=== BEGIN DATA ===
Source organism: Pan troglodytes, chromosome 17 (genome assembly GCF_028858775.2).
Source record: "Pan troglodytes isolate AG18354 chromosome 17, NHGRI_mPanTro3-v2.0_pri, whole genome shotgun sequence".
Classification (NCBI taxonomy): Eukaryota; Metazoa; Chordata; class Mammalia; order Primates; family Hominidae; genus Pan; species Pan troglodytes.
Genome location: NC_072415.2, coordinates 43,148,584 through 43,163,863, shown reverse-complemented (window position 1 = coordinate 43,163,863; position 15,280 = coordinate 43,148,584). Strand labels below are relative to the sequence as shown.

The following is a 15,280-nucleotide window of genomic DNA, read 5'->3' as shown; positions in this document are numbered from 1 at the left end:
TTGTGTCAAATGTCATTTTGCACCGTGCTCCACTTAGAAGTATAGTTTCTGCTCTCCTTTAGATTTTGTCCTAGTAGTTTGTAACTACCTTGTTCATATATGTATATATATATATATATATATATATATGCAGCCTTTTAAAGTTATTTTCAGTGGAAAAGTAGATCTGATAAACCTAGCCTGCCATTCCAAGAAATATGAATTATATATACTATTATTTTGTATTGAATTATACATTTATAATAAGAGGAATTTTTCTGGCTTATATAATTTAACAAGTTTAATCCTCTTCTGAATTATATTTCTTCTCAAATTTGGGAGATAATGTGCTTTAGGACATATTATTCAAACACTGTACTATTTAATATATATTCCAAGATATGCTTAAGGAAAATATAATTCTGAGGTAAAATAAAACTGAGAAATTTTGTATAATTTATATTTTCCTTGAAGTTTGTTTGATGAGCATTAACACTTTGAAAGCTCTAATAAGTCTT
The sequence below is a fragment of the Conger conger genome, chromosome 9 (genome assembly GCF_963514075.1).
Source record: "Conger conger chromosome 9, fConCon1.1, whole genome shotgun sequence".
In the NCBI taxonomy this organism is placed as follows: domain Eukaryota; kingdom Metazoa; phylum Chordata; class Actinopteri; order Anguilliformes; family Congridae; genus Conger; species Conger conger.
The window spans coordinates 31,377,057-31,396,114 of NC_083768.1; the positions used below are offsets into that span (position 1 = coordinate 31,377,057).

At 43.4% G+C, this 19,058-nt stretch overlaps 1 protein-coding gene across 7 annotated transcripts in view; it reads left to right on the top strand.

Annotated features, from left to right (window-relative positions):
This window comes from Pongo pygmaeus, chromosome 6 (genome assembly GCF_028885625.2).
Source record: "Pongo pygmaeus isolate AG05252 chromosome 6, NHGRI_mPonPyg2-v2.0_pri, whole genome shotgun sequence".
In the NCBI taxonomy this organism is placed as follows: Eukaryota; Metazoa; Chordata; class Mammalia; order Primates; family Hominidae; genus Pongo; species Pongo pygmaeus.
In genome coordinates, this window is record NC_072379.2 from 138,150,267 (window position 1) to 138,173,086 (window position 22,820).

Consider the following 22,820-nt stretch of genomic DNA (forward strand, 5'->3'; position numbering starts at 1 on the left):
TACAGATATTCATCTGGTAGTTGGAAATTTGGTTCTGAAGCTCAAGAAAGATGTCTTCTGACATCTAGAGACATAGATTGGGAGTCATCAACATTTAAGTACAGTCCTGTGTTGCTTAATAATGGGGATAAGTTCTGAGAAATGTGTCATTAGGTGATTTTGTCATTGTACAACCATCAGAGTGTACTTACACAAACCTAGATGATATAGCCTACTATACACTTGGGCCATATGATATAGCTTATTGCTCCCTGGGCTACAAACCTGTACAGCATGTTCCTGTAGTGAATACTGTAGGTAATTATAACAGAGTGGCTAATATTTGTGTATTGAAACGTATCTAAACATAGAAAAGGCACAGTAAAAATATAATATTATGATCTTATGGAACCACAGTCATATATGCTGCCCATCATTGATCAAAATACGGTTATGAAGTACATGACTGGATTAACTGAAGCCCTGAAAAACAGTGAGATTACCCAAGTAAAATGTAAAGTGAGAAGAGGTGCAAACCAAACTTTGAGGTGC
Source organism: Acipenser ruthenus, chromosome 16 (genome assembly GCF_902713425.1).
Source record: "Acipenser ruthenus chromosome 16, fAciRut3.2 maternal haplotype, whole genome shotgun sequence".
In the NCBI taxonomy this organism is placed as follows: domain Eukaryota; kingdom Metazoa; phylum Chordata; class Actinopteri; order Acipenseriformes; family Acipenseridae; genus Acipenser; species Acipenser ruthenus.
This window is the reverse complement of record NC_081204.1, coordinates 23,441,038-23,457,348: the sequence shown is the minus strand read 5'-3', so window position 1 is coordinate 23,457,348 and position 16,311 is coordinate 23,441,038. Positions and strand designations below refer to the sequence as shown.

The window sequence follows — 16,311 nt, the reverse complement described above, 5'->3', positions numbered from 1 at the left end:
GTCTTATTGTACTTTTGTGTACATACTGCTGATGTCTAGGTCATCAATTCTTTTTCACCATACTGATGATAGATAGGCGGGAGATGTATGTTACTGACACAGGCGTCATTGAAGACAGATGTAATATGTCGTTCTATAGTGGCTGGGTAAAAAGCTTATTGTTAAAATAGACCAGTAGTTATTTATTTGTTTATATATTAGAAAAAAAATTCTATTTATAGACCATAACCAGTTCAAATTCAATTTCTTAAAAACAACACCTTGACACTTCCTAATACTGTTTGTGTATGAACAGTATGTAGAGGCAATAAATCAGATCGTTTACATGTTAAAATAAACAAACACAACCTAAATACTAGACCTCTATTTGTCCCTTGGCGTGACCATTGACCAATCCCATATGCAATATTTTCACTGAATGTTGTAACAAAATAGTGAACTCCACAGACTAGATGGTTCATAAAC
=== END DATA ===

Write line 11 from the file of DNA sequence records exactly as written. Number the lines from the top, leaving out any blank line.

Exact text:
At 43.4% G+C, this 19,058-nt stretch overlaps 1 protein-coding gene across 7 annotated transcripts in view; it reads left to right on the top strand.